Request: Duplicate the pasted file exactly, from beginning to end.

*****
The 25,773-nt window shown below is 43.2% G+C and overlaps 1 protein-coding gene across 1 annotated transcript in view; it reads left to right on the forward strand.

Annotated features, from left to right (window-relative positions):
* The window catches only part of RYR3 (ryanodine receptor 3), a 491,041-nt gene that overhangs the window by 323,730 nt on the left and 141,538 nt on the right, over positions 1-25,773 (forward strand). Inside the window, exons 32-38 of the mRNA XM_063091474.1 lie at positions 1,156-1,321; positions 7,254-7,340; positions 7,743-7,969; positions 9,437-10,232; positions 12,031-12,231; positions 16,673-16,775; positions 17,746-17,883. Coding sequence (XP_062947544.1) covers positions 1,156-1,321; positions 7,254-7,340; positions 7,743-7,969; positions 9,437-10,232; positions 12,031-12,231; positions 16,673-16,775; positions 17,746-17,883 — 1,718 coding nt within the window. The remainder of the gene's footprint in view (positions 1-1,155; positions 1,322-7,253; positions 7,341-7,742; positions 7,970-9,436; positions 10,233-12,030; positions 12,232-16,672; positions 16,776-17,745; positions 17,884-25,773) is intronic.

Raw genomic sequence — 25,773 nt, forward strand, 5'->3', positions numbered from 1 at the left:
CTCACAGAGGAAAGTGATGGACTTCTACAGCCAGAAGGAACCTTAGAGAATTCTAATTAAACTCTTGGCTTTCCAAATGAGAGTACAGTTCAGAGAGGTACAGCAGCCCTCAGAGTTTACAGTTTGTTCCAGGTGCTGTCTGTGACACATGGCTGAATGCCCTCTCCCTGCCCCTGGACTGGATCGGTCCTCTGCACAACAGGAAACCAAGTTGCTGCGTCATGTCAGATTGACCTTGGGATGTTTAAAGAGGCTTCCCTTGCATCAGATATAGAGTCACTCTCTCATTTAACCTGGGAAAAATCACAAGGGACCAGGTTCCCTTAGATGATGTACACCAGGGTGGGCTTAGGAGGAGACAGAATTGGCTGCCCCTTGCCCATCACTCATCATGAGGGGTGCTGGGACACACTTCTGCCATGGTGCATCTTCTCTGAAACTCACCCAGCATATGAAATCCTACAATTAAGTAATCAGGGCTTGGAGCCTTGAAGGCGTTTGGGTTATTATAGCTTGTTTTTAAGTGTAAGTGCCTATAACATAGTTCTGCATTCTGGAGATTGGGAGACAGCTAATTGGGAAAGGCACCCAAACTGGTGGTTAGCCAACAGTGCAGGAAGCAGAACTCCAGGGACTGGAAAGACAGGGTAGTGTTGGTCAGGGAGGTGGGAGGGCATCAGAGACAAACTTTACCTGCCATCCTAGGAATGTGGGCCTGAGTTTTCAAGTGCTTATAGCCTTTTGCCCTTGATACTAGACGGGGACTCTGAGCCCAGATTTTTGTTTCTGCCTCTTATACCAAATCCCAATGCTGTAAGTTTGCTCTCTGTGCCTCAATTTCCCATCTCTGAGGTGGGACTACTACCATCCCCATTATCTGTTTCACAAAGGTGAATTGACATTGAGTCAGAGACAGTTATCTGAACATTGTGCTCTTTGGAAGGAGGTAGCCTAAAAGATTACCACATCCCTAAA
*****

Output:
The 25,773-nt window shown below is 43.2% G+C and overlaps 1 protein-coding gene across 1 annotated transcript in view; it reads left to right on the forward strand.

Annotated features, from left to right (window-relative positions):
* The window catches only part of RYR3 (ryanodine receptor 3), a 491,041-nt gene that overhangs the window by 323,730 nt on the left and 141,538 nt on the right, over positions 1-25,773 (forward strand). Inside the window, exons 32-38 of the mRNA XM_063091474.1 lie at positions 1,156-1,321; positions 7,254-7,340; positions 7,743-7,969; positions 9,437-10,232; positions 12,031-12,231; positions 16,673-16,775; positions 17,746-17,883. Coding sequence (XP_062947544.1) covers positions 1,156-1,321; positions 7,254-7,340; positions 7,743-7,969; positions 9,437-10,232; positions 12,031-12,231; positions 16,673-16,775; positions 17,746-17,883 — 1,718 coding nt within the window. The remainder of the gene's footprint in view (positions 1-1,155; positions 1,322-7,253; positions 7,341-7,742; positions 7,970-9,436; positions 10,233-12,030; positions 12,232-16,672; positions 16,776-17,745; positions 17,884-25,773) is intronic.

Raw genomic sequence — 25,773 nt, forward strand, 5'->3', positions numbered from 1 at the left:
CTCACAGAGGAAAGTGATGGACTTCTACAGCCAGAAGGAACCTTAGAGAATTCTAATTAAACTCTTGGCTTTCCAAATGAGAGTACAGTTCAGAGAGGTACAGCAGCCCTCAGAGTTTACAGTTTGTTCCAGGTGCTGTCTGTGACACATGGCTGAATGCCCTCTCCCTGCCCCTGGACTGGATCGGTCCTCTGCACAACAGGAAACCAAGTTGCTGCGTCATGTCAGATTGACCTTGGGATGTTTAAAGAGGCTTCCCTTGCATCAGATATAGAGTCACTCTCTCATTTAACCTGGGAAAAATCACAAGGGACCAGGTTCCCTTAGATGATGTACACCAGGGTGGGCTTAGGAGGAGACAGAATTGGCTGCCCCTTGCCCATCACTCATCATGAGGGGTGCTGGGACACACTTCTGCCATGGTGCATCTTCTCTGAAACTCACCCAGCATATGAAATCCTACAATTAAGTAATCAGGGCTTGGAGCCTTGAAGGCGTTTGGGTTATTATAGCTTGTTTTTAAGTGTAAGTGCCTATAACATAGTTCTGCATTCTGGAGATTGGGAGACAGCTAATTGGGAAAGGCACCCAAACTGGTGGTTAGCCAACAGTGCAGGAAGCAGAACTCCAGGGACTGGAAAGACAGGGTAGTGTTGGTCAGGGAGGTGGGAGGGCATCAGAGACAAACTTTACCTGCCATCCTAGGAATGTGGGCCTGAGTTTTCAAGTGCTTATAGCCTTTTGCCCTTGATACTAGACGGGGACTCTGAGCCCAGATTTTTGTTTCTGCCTCTTATACCAAATCCCAATGCTGTAAGTTTGCTCTCTGTGCCTCAATTTCCCATCTCTGAGGTGGGACTACTACCATCCCCATTATCTGTTTCACAAAGGTGAATTGACATTGAGTCAGAGACAGTTATCTGAACATTGTGCTCTTTGGAAGGAGGTAGCCTAAAAGATTACCACATCCCTAAA